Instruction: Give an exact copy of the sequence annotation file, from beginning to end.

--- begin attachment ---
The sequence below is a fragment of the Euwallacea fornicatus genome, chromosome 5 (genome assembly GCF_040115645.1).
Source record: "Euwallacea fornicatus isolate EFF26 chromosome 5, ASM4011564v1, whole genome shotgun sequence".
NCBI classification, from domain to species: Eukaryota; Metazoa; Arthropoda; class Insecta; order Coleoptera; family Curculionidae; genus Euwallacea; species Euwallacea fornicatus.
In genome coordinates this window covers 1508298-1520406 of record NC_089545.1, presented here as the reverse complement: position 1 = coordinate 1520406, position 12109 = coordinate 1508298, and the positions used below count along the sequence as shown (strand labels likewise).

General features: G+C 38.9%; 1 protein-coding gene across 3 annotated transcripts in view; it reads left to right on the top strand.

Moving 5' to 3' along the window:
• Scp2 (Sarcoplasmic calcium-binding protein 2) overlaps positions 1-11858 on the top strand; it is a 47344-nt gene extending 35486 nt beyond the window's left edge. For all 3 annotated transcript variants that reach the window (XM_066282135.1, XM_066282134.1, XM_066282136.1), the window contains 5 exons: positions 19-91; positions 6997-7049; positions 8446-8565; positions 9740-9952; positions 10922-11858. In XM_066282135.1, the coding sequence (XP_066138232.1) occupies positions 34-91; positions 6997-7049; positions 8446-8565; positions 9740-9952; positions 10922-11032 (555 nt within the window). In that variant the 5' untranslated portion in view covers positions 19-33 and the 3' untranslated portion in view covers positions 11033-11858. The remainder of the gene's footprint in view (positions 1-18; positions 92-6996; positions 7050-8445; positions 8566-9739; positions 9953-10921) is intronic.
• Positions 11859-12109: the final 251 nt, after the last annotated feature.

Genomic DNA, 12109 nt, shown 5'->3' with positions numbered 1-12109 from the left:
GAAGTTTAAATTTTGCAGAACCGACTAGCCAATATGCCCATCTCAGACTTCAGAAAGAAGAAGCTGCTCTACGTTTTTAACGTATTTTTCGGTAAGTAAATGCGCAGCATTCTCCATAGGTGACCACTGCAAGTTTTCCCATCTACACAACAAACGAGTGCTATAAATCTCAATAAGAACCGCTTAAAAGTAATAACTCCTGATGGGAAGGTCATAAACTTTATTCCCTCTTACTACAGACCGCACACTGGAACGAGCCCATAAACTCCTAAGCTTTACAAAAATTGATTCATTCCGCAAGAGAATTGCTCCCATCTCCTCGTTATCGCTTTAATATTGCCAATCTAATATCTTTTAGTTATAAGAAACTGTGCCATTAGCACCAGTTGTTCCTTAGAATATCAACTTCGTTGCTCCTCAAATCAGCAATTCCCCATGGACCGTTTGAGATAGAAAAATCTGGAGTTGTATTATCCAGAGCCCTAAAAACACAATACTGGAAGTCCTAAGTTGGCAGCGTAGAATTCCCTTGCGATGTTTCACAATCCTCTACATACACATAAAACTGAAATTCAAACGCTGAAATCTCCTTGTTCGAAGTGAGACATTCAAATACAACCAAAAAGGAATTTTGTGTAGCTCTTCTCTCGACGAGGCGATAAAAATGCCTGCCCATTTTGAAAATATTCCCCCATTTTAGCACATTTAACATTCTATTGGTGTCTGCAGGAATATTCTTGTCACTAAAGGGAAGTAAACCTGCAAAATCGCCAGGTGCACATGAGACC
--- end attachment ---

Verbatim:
The sequence below is a fragment of the Euwallacea fornicatus genome, chromosome 5 (genome assembly GCF_040115645.1).
Source record: "Euwallacea fornicatus isolate EFF26 chromosome 5, ASM4011564v1, whole genome shotgun sequence".
NCBI classification, from domain to species: Eukaryota; Metazoa; Arthropoda; class Insecta; order Coleoptera; family Curculionidae; genus Euwallacea; species Euwallacea fornicatus.
In genome coordinates this window covers 1508298-1520406 of record NC_089545.1, presented here as the reverse complement: position 1 = coordinate 1520406, position 12109 = coordinate 1508298, and the positions used below count along the sequence as shown (strand labels likewise).

General features: G+C 38.9%; 1 protein-coding gene across 3 annotated transcripts in view; it reads left to right on the top strand.

Moving 5' to 3' along the window:
• Scp2 (Sarcoplasmic calcium-binding protein 2) overlaps positions 1-11858 on the top strand; it is a 47344-nt gene extending 35486 nt beyond the window's left edge. For all 3 annotated transcript variants that reach the window (XM_066282135.1, XM_066282134.1, XM_066282136.1), the window contains 5 exons: positions 19-91; positions 6997-7049; positions 8446-8565; positions 9740-9952; positions 10922-11858. In XM_066282135.1, the coding sequence (XP_066138232.1) occupies positions 34-91; positions 6997-7049; positions 8446-8565; positions 9740-9952; positions 10922-11032 (555 nt within the window). In that variant the 5' untranslated portion in view covers positions 19-33 and the 3' untranslated portion in view covers positions 11033-11858. The remainder of the gene's footprint in view (positions 1-18; positions 92-6996; positions 7050-8445; positions 8566-9739; positions 9953-10921) is intronic.
• Positions 11859-12109: the final 251 nt, after the last annotated feature.

Genomic DNA, 12109 nt, shown 5'->3' with positions numbered 1-12109 from the left:
GAAGTTTAAATTTTGCAGAACCGACTAGCCAATATGCCCATCTCAGACTTCAGAAAGAAGAAGCTGCTCTACGTTTTTAACGTATTTTTCGGTAAGTAAATGCGCAGCATTCTCCATAGGTGACCACTGCAAGTTTTCCCATCTACACAACAAACGAGTGCTATAAATCTCAATAAGAACCGCTTAAAAGTAATAACTCCTGATGGGAAGGTCATAAACTTTATTCCCTCTTACTACAGACCGCACACTGGAACGAGCCCATAAACTCCTAAGCTTTACAAAAATTGATTCATTCCGCAAGAGAATTGCTCCCATCTCCTCGTTATCGCTTTAATATTGCCAATCTAATATCTTTTAGTTATAAGAAACTGTGCCATTAGCACCAGTTGTTCCTTAGAATATCAACTTCGTTGCTCCTCAAATCAGCAATTCCCCATGGACCGTTTGAGATAGAAAAATCTGGAGTTGTATTATCCAGAGCCCTAAAAACACAATACTGGAAGTCCTAAGTTGGCAGCGTAGAATTCCCTTGCGATGTTTCACAATCCTCTACATACACATAAAACTGAAATTCAAACGCTGAAATCTCCTTGTTCGAAGTGAGACATTCAAATACAACCAAAAAGGAATTTTGTGTAGCTCTTCTCTCGACGAGGCGATAAAAATGCCTGCCCATTTTGAAAATATTCCCCCATTTTAGCACATTTAACATTCTATTGGTGTCTGCAGGAATATTCTTGTCACTAAAGGGAAGTAAACCTGCAAAATCGCCAGGTGCACATGAGACC